Manufacturing Systems Engineer Drew Nelson grew up playing with and working on computers. When he took his first programming class in high school, Drew knew computer science was the area he wanted to focus on. “After visiting the University of Alabama, I knew its engineering-based computer science degree was the best path for me,” he said. “It allowed me to work with computers while also tackling complex problems engineers are known to find solutions for.” Drew graduated from the College of Engineering with his bachelor’s degree in computer science and a minor in mathematics and joined ACIPCO in October 2019.
Today, Drew says he’s a problem solver at heart, and seeing his work make a real impact in ACIPCO’s operations is an incredible experience. “I love that the issues I tackle directly affect people and their work,” he said. “I get to complete projects and help make someone’s life easier. It makes me feel like I’m an important piece of the puzzle.”
Drew’s advice for future engineers is to find an area that speaks to you and learn how you can engage in problem solving in that area. “Don’t be afraid to explore all avenues and try something new; you never know what you might actually enjoy working on,” he said. “Most important, ask for help when you need it. We’re all on a team and when one of us succeeds, we all succeed.”
Research Engineer Tabitha Crocker became an engineer because she loves problem solving and working with her hands. She sticks with the field of engineering because of the support she receives from other engineers, including her husband Justin, who works at ACIPCO as a Steel Pipe Quality Assurance manufacturing engineer. Tabitha not only wants to inspire the younger generation of women to pursue engineering but also see them remain in the industry for the long run. “To the women and other underrepresented minorities who want to pursue a career in engineering, don’t doubt yourself or your abilities; you belong here,” she said.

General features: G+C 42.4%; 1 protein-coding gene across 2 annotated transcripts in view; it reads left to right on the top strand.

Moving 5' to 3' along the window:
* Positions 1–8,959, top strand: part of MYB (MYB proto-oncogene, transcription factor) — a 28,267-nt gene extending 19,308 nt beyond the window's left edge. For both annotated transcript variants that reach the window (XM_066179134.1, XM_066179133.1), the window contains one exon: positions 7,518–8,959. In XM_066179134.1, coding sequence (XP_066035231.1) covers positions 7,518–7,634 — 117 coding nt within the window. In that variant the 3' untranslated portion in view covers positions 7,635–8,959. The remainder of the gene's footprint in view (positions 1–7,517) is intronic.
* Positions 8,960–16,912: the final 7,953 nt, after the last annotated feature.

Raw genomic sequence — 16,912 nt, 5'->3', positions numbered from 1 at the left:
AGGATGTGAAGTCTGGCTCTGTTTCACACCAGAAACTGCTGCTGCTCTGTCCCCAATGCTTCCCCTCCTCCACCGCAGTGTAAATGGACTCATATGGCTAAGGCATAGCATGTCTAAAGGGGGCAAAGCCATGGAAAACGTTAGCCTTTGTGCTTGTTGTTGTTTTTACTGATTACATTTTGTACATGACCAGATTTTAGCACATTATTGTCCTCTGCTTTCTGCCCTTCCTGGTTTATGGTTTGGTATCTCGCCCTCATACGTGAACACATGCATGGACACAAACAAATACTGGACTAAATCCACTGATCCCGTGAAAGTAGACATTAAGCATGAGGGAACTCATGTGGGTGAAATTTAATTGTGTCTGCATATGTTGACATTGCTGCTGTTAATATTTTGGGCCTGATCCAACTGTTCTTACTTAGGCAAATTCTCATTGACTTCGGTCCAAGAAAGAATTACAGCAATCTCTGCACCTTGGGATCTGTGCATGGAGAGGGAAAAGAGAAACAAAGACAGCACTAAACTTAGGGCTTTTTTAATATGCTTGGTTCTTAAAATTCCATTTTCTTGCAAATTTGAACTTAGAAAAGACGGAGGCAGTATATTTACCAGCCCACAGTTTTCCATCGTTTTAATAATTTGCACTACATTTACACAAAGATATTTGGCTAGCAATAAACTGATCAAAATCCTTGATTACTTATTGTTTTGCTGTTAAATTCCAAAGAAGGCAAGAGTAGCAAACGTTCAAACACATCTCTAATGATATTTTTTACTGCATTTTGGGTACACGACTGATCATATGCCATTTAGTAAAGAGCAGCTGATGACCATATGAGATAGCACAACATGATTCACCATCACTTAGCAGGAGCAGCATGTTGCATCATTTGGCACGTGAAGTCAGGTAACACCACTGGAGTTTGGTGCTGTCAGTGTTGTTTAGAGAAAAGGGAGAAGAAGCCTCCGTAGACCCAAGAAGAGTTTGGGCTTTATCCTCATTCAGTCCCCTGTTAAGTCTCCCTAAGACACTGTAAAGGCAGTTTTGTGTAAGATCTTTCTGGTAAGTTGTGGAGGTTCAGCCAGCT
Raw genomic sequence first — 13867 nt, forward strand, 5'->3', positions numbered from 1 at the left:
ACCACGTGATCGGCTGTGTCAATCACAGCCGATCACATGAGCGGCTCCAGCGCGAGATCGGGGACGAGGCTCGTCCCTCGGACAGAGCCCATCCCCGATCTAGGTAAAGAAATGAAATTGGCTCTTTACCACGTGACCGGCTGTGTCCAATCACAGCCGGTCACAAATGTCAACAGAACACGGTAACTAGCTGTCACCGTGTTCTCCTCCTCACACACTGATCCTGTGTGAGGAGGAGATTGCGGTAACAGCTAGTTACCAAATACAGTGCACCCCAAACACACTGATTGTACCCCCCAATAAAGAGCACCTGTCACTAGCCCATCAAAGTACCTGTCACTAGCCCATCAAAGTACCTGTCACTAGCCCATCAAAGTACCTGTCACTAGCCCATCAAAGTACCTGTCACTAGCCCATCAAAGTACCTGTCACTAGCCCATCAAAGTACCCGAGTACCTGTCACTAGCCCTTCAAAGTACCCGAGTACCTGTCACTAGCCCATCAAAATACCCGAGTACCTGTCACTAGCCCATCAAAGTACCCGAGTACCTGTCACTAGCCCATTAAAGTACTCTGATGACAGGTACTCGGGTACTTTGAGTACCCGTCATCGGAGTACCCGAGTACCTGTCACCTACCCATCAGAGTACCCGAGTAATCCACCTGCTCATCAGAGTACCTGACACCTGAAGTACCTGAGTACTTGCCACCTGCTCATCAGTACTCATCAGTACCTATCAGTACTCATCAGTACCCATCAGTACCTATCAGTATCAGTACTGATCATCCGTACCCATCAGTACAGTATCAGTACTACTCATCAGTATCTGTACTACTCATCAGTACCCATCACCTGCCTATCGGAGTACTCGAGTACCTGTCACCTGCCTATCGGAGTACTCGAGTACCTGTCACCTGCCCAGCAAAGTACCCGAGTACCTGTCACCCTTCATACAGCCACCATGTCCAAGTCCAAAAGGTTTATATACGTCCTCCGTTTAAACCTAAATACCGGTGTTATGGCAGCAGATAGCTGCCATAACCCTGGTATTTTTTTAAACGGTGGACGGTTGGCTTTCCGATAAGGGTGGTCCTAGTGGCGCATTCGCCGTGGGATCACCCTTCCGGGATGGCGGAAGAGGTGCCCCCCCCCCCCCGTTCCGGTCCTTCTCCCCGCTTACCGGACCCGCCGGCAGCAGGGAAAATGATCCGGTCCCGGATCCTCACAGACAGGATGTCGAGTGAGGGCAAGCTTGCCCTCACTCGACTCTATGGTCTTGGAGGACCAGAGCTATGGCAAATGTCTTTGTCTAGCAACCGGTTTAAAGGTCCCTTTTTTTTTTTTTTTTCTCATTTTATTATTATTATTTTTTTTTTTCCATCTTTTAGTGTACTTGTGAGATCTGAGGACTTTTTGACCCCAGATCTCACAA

Tabitha joined ACIPCO in May 2017 and enjoys the relationships she has built with other areas of the company, including Sales and Marketing. “I love the opportunities I’m given to travel and see different areas of the country,” she said. “I get to teach others, and I really enjoy sharing my knowledge and passion.”
Tabitha earned her bachelor’s degree in materials science and engineering from the University of Alabama at Birmingham and her master’s degree in aerospace engineering and mechanics from the University of Alabama. She is currently pursuing her doctorate in materials science and engineering at UAB.
AMERICAN Ductile Iron Pipe/AMERICAN SpiralWeld Pipe Sales Engineer Matt Rosenwald comes from a family of engineers – his grandfather, father and brother are all engineers. Growing up, Matt was always strong in math and science, the building blocks of engineering, and his decision to pursue a bachelor’s degree in industrial and systems engineering from Auburn University was an easy one. “I enjoy seeing a problem and figuring out the best way to solve it,” he said. “Our products provide solutions that improve people’s lives. Having access to clean water is an essential need, and our products ensure people have the clean water they need. It’s something I take pride
in every day.”
When asked what advice he would give to students interested in a career in engineering, Matt said, “Build a strong foundation in math and science but also focus on the problem-solving aspects of engineering. Love what you do.”